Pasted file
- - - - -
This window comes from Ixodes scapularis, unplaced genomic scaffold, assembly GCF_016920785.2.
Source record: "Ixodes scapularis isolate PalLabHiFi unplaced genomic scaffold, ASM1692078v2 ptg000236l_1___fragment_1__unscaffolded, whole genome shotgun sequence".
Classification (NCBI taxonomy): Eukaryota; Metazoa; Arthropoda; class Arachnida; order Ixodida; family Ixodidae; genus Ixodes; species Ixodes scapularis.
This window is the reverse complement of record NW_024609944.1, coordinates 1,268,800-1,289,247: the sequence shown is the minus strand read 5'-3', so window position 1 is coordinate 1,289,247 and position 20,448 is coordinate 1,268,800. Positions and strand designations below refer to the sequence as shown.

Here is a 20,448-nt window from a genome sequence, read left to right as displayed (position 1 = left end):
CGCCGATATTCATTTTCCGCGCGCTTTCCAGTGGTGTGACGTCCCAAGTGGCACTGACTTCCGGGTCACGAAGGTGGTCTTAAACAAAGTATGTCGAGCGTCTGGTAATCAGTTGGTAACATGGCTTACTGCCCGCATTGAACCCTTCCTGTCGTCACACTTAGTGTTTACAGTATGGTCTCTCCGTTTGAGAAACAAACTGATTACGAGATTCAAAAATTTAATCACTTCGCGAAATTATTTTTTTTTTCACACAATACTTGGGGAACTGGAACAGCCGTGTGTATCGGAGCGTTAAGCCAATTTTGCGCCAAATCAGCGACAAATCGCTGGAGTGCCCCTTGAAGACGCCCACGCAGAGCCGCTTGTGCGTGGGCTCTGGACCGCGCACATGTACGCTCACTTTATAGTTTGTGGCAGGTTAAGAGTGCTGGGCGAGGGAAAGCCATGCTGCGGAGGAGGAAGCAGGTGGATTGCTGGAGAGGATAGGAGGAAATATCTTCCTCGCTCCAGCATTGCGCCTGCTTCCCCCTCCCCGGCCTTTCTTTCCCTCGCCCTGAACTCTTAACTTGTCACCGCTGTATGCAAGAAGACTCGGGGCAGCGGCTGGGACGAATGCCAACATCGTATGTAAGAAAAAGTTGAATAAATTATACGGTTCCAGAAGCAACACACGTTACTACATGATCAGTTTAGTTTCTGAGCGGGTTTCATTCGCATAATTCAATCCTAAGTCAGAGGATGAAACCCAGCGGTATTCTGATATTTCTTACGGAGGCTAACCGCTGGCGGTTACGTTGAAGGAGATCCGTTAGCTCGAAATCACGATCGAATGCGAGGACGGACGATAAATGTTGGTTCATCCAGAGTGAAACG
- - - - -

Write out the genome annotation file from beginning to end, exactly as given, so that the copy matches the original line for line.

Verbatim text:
This window comes from Ixodes scapularis, unplaced genomic scaffold, assembly GCF_016920785.2.
Source record: "Ixodes scapularis isolate PalLabHiFi unplaced genomic scaffold, ASM1692078v2 ptg000236l_1___fragment_1__unscaffolded, whole genome shotgun sequence".
Classification (NCBI taxonomy): Eukaryota; Metazoa; Arthropoda; class Arachnida; order Ixodida; family Ixodidae; genus Ixodes; species Ixodes scapularis.
This window is the reverse complement of record NW_024609944.1, coordinates 1,268,800-1,289,247: the sequence shown is the minus strand read 5'-3', so window position 1 is coordinate 1,289,247 and position 20,448 is coordinate 1,268,800. Positions and strand designations below refer to the sequence as shown.

Here is a 20,448-nt window from a genome sequence, read left to right as displayed (position 1 = left end):
CGCCGATATTCATTTTCCGCGCGCTTTCCAGTGGTGTGACGTCCCAAGTGGCACTGACTTCCGGGTCACGAAGGTGGTCTTAAACAAAGTATGTCGAGCGTCTGGTAATCAGTTGGTAACATGGCTTACTGCCCGCATTGAACCCTTCCTGTCGTCACACTTAGTGTTTACAGTATGGTCTCTCCGTTTGAGAAACAAACTGATTACGAGATTCAAAAATTTAATCACTTCGCGAAATTATTTTTTTTTTCACACAATACTTGGGGAACTGGAACAGCCGTGTGTATCGGAGCGTTAAGCCAATTTTGCGCCAAATCAGCGACAAATCGCTGGAGTGCCCCTTGAAGACGCCCACGCAGAGCCGCTTGTGCGTGGGCTCTGGACCGCGCACATGTACGCTCACTTTATAGTTTGTGGCAGGTTAAGAGTGCTGGGCGAGGGAAAGCCATGCTGCGGAGGAGGAAGCAGGTGGATTGCTGGAGAGGATAGGAGGAAATATCTTCCTCGCTCCAGCATTGCGCCTGCTTCCCCCTCCCCGGCCTTTCTTTCCCTCGCCCTGAACTCTTAACTTGTCACCGCTGTATGCAAGAAGACTCGGGGCAGCGGCTGGGACGAATGCCAACATCGTATGTAAGAAAAAGTTGAATAAATTATACGGTTCCAGAAGCAACACACGTTACTACATGATCAGTTTAGTTTCTGAGCGGGTTTCATTCGCATAATTCAATCCTAAGTCAGAGGATGAAACCCAGCGGTATTCTGATATTTCTTACGGAGGCTAACCGCTGGCGGTTACGTTGAAGGAGATCCGTTAGCTCGAAATCACGATCGAATGCGAGGACGGACGATAAATGTTGGTTCATCCAGAGTGAAACG